Frontiers in Psychology (Apr 2018)
Magnitude or Multitude – What Counts?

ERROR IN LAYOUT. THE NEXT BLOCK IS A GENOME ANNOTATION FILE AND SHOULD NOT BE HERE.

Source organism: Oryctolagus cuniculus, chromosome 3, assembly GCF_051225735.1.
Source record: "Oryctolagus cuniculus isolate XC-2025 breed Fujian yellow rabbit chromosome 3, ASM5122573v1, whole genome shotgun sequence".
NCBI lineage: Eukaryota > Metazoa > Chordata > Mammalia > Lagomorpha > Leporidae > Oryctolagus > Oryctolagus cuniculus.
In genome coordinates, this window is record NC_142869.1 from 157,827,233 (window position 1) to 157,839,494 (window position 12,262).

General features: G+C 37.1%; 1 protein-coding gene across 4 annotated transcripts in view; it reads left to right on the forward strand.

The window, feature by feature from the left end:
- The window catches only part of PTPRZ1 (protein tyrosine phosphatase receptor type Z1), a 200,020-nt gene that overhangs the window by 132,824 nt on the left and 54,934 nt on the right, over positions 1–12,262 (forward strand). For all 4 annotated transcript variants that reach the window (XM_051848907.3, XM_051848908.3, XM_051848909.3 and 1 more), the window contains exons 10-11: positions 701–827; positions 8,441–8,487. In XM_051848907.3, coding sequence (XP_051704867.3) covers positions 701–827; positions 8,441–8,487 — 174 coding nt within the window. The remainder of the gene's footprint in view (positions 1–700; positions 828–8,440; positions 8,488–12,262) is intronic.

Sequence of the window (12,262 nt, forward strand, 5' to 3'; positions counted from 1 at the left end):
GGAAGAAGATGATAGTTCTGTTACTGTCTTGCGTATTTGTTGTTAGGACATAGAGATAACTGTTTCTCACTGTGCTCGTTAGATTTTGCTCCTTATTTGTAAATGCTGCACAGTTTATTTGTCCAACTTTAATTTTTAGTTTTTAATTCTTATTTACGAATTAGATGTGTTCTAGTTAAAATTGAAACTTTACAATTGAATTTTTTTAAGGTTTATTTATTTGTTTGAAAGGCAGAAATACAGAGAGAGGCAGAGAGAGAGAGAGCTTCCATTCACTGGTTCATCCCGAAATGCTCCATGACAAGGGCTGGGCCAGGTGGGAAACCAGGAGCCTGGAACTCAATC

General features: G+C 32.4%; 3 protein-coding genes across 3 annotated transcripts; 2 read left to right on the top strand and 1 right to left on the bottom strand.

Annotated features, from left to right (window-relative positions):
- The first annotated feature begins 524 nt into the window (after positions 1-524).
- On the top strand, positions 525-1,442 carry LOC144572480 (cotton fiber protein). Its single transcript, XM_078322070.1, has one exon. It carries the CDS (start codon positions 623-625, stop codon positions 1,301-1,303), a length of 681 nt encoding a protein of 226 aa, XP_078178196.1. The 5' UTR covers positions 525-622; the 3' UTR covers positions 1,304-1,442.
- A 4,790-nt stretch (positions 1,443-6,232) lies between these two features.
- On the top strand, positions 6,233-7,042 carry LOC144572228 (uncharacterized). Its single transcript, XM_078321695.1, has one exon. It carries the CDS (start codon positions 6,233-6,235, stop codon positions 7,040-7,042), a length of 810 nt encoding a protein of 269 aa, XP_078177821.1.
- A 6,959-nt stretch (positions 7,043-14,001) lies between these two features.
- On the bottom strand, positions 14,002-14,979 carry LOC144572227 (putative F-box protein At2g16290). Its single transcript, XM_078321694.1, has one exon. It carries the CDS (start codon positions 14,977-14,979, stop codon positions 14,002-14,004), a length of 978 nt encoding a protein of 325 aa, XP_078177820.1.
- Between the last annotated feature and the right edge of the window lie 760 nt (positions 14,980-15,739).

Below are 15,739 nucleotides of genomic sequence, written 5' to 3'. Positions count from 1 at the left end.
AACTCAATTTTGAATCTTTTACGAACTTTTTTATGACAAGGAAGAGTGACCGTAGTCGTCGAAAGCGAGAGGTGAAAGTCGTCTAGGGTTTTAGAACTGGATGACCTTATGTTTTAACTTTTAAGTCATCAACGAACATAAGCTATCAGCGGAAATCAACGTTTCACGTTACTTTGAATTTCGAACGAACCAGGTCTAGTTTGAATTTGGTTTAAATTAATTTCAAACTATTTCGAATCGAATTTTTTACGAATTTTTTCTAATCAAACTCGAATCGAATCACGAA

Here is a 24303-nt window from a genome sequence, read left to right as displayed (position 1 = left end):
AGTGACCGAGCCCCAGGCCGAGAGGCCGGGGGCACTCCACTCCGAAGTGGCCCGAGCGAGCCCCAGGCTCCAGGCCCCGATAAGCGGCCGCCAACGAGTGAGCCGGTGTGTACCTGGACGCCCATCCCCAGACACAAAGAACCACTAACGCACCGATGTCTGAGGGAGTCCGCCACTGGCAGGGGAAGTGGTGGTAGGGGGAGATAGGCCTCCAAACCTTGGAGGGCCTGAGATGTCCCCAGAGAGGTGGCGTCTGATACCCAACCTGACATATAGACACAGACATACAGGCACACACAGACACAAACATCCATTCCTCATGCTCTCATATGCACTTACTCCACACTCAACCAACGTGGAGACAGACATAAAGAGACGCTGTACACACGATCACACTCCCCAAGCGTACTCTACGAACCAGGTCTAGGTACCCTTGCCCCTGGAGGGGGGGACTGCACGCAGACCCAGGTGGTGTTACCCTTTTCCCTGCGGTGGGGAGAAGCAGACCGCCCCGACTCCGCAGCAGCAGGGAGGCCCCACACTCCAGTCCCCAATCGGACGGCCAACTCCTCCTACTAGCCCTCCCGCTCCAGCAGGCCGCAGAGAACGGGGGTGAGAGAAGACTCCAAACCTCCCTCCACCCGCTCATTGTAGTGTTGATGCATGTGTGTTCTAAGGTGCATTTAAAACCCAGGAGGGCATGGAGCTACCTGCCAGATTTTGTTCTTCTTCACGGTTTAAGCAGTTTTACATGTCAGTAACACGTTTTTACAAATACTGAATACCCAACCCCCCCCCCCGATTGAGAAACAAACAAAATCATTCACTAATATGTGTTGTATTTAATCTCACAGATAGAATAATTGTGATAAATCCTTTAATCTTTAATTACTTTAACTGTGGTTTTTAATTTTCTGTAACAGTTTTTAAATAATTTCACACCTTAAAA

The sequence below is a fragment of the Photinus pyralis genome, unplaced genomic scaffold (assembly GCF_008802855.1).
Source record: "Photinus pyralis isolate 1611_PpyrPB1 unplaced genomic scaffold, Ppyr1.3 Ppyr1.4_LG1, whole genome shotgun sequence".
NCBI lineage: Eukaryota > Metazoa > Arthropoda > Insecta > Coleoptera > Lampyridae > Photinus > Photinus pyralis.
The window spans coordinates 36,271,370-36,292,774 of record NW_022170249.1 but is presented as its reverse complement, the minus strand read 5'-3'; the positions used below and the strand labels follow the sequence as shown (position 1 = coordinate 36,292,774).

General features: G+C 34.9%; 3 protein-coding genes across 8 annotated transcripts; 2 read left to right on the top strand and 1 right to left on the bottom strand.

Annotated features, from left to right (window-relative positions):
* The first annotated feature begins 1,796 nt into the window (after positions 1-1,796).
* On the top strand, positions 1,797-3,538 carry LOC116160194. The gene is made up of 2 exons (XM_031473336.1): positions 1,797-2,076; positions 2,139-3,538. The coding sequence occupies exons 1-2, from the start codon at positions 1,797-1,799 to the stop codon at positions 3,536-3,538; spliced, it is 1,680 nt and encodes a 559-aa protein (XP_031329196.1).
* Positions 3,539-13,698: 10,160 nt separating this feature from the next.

Recent studies revealed an association of low or high numbers (e.g., 1 vs. 9) and word semantics referring to entities typically found in upper or lower space (e.g., roof vs. root) indicating overlapping spatial representations. Another line of research revealed a similar association of grammatical number as a syntactic aspect of language and physical space: singular words were associated with left and plural words with right - resembling spatial-numerical associations of low numbers with left and high numbers with right.The present study aimed at integrating these lines of research by evaluating both types of spatial relations in one experiment. In a lexical decision task, pairs of a numerical cue and a subsequent plural noun were presented. For word with spatial associations (e.g., roofs vs. roots) number magnitude was expected to serve as a spatial cue. For spatially neutral words (e.g., tables) numbers were expected to cue multitude. Results showed the expected congruency-effect between the numbers and words with spatial associations (i.e., small numbers facilitate responses to down-words and high numbers to up-words). However, no effect was found for numbers and spatially neutral words. This seems to indicate that spatial aspects of word meaning may be related more closely to the magnitude of numbers than grammatical number is to the multitude reflected by numbers – at least in the current experimental setting, where only plural words were presented.